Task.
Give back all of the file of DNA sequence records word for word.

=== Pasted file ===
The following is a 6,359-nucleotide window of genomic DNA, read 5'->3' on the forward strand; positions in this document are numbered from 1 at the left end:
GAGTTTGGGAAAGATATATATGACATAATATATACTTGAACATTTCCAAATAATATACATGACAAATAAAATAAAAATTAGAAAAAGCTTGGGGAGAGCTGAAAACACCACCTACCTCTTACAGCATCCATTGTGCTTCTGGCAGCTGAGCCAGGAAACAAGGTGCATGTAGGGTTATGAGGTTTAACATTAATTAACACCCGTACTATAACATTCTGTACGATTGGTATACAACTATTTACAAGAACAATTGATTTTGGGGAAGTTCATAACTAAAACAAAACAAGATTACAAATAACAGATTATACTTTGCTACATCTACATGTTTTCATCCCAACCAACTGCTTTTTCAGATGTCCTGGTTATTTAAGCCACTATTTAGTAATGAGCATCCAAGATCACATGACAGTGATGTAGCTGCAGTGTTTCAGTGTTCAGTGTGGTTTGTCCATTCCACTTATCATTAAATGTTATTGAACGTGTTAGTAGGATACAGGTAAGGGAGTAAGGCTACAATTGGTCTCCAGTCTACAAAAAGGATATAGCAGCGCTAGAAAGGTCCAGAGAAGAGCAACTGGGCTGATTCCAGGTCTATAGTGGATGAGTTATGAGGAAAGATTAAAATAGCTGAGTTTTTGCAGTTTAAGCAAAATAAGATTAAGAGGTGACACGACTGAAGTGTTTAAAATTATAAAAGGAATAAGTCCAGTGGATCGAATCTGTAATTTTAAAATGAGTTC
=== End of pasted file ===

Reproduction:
The following is a 6,359-nucleotide window of genomic DNA, read 5'->3' on the forward strand; positions in this document are numbered from 1 at the left end:
GAGTTTGGGAAAGATATATATGACATAATATATACTTGAACATTTCCAAATAATATACATGACAAATAAAATAAAAATTAGAAAAAGCTTGGGGAGAGCTGAAAACACCACCTACCTCTTACAGCATCCATTGTGCTTCTGGCAGCTGAGCCAGGAAACAAGGTGCATGTAGGGTTATGAGGTTTAACATTAATTAACACCCGTACTATAACATTCTGTACGATTGGTATACAACTATTTACAAGAACAATTGATTTTGGGGAAGTTCATAACTAAAACAAAACAAGATTACAAATAACAGATTATACTTTGCTACATCTACATGTTTTCATCCCAACCAACTGCTTTTTCAGATGTCCTGGTTATTTAAGCCACTATTTAGTAATGAGCATCCAAGATCACATGACAGTGATGTAGCTGCAGTGTTTCAGTGTTCAGTGTGGTTTGTCCATTCCACTTATCATTAAATGTTATTGAACGTGTTAGTAGGATACAGGTAAGGGAGTAAGGCTACAATTGGTCTCCAGTCTACAAAAAGGATATAGCAGCGCTAGAAAGGTCCAGAGAAGAGCAACTGGGCTGATTCCAGGTCTATAGTGGATGAGTTATGAGGAAAGATTAAAATAGCTGAGTTTTTGCAGTTTAAGCAAAATAAGATTAAGAGGTGACACGACTGAAGTGTTTAAAATTATAAAAGGAATAAGTCCAGTGGATCGAATCTGTAATTTTAAAATGAGTTC